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The LICOP 2.0… the wait is almost over

  • Newsletter Article
  • Published 29.10.2021

Readers will recall our Winter 2020 issue of the Life Insurance Bulletin which provided a recap of the Life Insurance Code of Practice (LICOP); where things had been and where things were headed. We made note of the looming legislative changes seeking to implement, among other things, the enforceability of industry codes such as the LICOP and otherwise touched on the implications for the life insurance industry at large and what may come of the LICOP going forward.

The FSC released an updated draft LICOP 2.0 which seeks to give effect to the consultation process and stakeholder engagement process undertaken throughout 2020. As noted by the FSC in its report, the aim of this revised LICOP 2.0 is to ‘ensure that the Code is as easy to read, and as easy to navigate for everyday Australians as possible.’1 Furthermore, to broaden its scope so as ‘to provide further support to those who are vulnerable, include additional protections for consumers, ensure a consistent approach when communicating with consumers and to provide increased powers to the LCCC.’2 

The updated draft LICOP 2.0, released by the FSC on 18 August 2021, has been the subject of a second round of public consultation (which concluded on 29 September 2021) after which it is intended that the LICOP 2.0 will be submitted for registration under ASIC’s new enforceable code regime. This article considers key changes contained within the LICOP 2.0 and implications for life insurers.

The LICOP 2.0

Consumer Consent

Whilst the LICOP 2.0 has an increased focus on communication and transparency with the customer, the requirement for insurers to obtain customers’ consent to access personal information, whether that be for the purposes of underwriting or assessing a claim, is a clear example of the Code’s attempt to provide better protections for consumers and instil within the LICOP improved industry practices when it comes to the collection and circulation of personal information.

Importantly for consumers, the LICOP 2.0 will require insurers to inform the customer on each occasion that their consent is to be used to obtain personal information and in order to give effect to this requirement, insurers must utilise modern means of communication and contact the customer by phone, SMS, email or similar to provide, wherever possible, the proper notification in this regard. The LICOP 2.0 states:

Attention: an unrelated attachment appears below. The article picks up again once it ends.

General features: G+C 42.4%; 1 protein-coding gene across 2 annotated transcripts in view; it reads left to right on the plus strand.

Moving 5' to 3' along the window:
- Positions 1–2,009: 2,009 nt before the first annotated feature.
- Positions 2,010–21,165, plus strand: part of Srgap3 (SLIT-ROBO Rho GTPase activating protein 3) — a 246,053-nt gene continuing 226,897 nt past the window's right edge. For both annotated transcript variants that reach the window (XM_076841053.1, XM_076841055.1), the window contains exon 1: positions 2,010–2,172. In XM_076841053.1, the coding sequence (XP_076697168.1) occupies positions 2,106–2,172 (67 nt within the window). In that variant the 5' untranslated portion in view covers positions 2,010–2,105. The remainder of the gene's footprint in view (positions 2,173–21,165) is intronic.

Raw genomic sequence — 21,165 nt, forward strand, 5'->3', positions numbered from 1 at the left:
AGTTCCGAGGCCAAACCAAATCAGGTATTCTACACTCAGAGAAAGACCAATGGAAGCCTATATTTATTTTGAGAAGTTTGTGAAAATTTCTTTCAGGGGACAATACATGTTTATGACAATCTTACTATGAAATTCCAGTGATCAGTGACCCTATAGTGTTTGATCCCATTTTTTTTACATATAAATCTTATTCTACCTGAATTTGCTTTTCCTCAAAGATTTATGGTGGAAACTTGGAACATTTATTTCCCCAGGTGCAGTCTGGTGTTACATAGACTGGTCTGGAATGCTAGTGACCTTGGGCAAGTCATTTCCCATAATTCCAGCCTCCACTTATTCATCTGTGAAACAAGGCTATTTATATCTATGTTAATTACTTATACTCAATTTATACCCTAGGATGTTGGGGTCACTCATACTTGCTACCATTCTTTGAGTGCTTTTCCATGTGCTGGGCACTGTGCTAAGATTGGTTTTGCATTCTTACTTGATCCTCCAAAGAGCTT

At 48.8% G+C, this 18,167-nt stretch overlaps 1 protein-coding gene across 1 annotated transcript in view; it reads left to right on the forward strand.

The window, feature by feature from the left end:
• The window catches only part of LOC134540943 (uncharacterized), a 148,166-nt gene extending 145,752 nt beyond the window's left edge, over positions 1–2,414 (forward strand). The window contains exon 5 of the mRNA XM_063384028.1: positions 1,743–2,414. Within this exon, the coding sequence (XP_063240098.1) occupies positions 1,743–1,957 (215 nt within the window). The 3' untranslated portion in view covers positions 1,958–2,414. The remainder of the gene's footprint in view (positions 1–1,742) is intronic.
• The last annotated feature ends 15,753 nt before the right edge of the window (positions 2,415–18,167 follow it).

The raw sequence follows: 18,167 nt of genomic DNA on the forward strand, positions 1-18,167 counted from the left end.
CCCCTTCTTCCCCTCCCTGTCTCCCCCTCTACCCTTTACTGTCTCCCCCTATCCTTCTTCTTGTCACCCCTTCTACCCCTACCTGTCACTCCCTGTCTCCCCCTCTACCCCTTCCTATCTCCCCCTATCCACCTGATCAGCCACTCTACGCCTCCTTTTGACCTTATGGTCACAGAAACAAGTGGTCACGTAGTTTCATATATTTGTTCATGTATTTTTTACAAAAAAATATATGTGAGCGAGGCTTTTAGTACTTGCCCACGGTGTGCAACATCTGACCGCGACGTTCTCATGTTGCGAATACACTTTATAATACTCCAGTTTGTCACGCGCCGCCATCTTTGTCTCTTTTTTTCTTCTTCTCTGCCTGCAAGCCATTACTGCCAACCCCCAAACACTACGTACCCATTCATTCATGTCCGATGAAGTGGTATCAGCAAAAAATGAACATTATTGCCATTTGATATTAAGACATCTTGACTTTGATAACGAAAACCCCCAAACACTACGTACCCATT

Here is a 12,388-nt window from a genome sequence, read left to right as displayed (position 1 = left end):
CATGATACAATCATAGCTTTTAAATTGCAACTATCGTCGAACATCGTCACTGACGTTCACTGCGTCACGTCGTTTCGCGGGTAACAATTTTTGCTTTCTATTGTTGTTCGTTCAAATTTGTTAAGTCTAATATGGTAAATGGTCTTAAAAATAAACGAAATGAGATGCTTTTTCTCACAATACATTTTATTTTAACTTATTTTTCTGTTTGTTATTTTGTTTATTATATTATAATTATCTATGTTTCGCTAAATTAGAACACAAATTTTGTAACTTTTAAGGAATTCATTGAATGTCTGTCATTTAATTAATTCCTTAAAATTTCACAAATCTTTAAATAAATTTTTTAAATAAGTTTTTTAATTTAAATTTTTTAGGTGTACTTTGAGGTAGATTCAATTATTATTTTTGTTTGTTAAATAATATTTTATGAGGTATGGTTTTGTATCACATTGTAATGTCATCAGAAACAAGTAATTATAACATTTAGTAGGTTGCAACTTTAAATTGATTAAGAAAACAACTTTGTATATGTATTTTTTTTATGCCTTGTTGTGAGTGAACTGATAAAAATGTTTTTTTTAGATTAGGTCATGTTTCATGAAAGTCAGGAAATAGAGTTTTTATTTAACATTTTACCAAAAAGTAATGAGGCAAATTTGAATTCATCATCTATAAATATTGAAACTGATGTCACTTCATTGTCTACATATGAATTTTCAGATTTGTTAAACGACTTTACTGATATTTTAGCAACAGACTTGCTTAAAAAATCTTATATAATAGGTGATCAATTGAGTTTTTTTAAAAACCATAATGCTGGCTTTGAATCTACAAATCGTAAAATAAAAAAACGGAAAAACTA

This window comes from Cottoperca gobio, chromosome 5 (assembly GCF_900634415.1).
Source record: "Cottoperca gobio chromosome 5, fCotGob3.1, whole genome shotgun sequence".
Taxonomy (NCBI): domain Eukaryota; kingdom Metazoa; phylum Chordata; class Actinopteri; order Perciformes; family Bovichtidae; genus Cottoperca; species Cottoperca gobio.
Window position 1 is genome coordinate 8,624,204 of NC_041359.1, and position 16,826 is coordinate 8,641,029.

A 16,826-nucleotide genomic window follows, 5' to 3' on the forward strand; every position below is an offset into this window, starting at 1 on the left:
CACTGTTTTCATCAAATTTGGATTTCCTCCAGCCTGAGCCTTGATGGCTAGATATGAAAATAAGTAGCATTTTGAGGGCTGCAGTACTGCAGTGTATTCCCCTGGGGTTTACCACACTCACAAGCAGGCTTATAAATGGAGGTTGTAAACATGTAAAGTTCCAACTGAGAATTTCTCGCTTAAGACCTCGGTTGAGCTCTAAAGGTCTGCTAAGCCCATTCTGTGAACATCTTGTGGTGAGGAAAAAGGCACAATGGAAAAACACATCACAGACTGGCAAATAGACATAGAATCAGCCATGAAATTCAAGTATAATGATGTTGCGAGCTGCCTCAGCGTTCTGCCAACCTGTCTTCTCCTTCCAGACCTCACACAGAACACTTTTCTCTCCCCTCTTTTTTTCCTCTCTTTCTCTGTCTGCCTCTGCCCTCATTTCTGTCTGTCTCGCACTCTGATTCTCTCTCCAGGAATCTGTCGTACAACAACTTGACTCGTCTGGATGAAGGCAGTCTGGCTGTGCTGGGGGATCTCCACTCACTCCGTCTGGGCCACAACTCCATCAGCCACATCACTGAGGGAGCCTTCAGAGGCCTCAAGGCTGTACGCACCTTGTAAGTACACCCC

‘Every time you make a new claim, we will ask for your consent for us to collect information about you, such as about your finances, job or health. We may ask you to consent to us requesting information from more than 1 source. We will tell you each time we use your consent by phone, SMS, email or similar when possible, to ensure you know quickly. If you do not agree that we need some of this information, we will review our request.’

Indeed, the new LICOP 2.0 will demand that insurers employ more stringent policies and procedures to ensure that proper consent is obtained from customers wherever necessary, particularly when personal information of a customer or policy owner is to be obtained or shared. Obtaining consent from the customer will also extend to those circumstances where the customer or life insured is not the policy owner. Under the new LICOP 2.0, insurers will not be able to share the personal information of a customer who is not the policy owner without that customer’s consent. This may typically arise in the context of group cover where a superannuation trustee is the policy owner (as opposed to the life insured) or where a retail policy may be issued to one person in respect of the life of another person.

Duty to take reasonable care

Readers will also be interested to know that the new LICOP 2.0 takes account of the new ‘duty to take reasonable care not to make a misrepresentation’ when applying for a policy of life insurance. LICOP 2.0 will require that insurers adequately explain the duty to all customers and also advise of the possible consequences of not taking reasonable care when completing a proposal or application for a life insurance policy.